Adolf Hitler learned about eugenics from sterilisation clinics in America, according to a renowned academic.
Yale University historian Daniel Kevles, who has recently retired, made the astonishing claim in reference to a string of genetics laboratories which sprang up in America around the turn of the 20th century, according to the BBC.
Although Kevles believes Englishman Francis Galton, a cousin of Charles Darwin, was the founding father of eugenics in the mid-19th century, the idea was adopted in America as a solution to the social problems caused by mass immigration and urban overpopulation after the country's civil war.
The historian said that "because America seemed to find itself 'degenerating'" due to problems such as povery, alcoholism and prostitution, support for eugenics crystallised in a series of research centres, and the movement "went through the roof" after a landmark legal case in 1927 ruled that sterilisation was valid under the US constitution.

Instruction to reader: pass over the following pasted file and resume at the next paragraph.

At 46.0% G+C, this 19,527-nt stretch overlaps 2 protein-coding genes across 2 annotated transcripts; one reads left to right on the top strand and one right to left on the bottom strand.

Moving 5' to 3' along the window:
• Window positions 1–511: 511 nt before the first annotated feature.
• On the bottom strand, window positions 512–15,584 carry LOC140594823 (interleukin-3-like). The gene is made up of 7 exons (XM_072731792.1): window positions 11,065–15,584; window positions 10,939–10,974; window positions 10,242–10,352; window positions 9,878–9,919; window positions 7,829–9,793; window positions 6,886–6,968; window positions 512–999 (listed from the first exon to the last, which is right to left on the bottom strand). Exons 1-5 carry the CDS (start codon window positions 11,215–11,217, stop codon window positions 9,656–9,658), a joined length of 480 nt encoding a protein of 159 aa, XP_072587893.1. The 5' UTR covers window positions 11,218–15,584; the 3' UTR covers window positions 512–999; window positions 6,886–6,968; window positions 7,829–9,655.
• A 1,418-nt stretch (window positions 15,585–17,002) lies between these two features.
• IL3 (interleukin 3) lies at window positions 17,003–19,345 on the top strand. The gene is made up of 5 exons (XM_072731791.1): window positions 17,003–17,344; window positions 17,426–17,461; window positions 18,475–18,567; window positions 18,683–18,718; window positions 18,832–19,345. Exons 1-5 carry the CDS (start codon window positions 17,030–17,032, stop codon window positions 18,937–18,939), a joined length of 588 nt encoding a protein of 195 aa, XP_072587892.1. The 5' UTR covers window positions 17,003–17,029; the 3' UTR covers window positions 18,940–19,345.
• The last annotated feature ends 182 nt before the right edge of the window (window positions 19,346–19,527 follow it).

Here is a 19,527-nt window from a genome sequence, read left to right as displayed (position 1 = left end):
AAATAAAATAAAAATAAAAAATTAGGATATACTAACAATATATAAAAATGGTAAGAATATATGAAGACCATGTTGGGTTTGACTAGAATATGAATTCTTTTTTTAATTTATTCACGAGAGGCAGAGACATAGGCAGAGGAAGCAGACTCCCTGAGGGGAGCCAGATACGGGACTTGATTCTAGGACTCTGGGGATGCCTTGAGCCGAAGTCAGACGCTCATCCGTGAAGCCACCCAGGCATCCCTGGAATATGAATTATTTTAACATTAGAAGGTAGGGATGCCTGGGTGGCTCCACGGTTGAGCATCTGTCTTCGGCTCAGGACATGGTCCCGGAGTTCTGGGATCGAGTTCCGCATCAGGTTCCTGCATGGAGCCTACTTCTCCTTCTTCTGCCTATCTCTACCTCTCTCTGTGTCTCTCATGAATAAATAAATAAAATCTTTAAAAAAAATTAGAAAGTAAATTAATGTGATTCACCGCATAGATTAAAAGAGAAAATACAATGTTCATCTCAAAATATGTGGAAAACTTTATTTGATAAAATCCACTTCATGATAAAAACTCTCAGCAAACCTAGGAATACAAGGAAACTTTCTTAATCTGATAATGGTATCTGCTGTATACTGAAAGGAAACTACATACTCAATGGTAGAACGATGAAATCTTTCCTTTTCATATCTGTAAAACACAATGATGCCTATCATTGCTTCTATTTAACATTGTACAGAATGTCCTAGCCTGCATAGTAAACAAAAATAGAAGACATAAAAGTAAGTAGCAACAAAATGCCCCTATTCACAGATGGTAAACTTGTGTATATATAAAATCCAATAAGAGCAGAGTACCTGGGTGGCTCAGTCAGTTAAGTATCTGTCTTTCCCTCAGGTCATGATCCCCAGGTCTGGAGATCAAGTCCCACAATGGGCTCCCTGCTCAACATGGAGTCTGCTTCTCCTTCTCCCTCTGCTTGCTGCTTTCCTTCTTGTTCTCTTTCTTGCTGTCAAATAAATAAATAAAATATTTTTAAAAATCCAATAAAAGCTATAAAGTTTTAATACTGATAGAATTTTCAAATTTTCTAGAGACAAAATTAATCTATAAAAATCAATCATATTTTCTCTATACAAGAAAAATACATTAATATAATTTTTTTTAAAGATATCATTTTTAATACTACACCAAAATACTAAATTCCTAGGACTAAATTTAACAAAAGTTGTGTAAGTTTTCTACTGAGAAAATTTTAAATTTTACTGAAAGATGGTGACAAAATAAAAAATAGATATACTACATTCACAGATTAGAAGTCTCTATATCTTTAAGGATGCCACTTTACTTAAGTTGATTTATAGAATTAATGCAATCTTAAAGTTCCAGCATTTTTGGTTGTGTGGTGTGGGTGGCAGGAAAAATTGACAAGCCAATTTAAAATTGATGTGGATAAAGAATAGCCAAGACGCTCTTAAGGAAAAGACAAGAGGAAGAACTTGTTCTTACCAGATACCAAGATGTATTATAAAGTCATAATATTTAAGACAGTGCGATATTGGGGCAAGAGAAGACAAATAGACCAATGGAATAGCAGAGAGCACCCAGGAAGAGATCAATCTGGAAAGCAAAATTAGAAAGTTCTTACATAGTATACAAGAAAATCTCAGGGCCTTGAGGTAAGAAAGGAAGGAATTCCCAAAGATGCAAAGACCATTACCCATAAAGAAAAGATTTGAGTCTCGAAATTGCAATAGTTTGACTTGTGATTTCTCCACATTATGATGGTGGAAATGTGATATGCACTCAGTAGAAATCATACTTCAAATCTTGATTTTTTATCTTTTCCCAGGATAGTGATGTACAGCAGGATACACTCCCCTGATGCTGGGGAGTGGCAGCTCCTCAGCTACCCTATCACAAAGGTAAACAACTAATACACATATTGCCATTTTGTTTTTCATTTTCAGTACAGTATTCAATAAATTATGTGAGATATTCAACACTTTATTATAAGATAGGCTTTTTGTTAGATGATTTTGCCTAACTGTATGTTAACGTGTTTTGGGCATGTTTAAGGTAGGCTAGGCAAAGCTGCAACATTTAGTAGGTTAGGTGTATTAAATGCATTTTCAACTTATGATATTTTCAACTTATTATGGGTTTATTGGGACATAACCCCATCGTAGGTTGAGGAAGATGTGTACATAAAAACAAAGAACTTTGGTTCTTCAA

During the 1930s a wide range of perceived ailments and disabilities - blindness, epilepsy and mental illness among them - were treated with sterilisation, and some states continued the practice for years after the Nazis' crimes had emerged. In fact the state of Virginia continued to sterilise people until 1979.
In total it is estimated that up to 70,000 people were sterilised across the United States, in centres such as the Cold Spring Harbour laboratory, an hour away from New York, which is still active today and admits its role in propagating eugenics on its website.
"If you mention the word 'eugenics' many people associate it with the Nazis and the Holocaust," Kevles said. "But this is erroneous.
"In fact, Hitler learned from what the Americans had done."